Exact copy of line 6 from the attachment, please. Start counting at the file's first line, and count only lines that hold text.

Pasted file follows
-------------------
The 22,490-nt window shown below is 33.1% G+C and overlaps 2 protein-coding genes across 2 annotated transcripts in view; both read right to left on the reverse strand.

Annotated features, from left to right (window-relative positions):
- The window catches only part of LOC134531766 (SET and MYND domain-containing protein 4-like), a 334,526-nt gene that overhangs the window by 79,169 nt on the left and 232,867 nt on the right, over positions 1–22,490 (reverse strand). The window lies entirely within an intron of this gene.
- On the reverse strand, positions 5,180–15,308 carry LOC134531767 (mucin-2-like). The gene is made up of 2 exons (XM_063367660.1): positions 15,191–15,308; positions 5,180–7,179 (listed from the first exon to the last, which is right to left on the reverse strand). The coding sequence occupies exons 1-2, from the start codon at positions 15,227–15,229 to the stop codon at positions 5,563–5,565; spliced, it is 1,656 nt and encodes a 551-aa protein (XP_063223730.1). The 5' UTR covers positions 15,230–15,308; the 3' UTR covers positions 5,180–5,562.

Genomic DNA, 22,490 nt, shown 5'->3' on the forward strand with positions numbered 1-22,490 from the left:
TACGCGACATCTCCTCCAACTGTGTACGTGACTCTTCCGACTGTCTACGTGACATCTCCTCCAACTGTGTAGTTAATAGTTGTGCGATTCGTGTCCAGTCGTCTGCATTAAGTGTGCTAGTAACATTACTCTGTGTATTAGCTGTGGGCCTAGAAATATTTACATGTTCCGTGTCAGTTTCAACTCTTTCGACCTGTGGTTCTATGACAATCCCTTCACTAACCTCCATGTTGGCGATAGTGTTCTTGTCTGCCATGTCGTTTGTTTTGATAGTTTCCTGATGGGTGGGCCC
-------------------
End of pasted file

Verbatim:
TACGCGACATCTCCTCCAACTGTGTACGTGACTCTTCCGACTGTCTACGTGACATCTCCTCCAACTGTGTAGTTAATAGTTGTGCGATTCGTGTCCAGTCGTCTGCATTAAGTGTGCTAGTAACATTACTCTGTGTATTAGCTGTGGGCCTAGAAATATTTACATGTTCCGTGTCAGTTTCAACTCTTTCGACCTGTGGTTCTATGACAATCCCTTCACTAACCTCCATGTTGGCGATAGTGTTCTTGTCTGCCATGTCGTTTGTTTTGATAGTTTCCTGATGGGTGGGCCC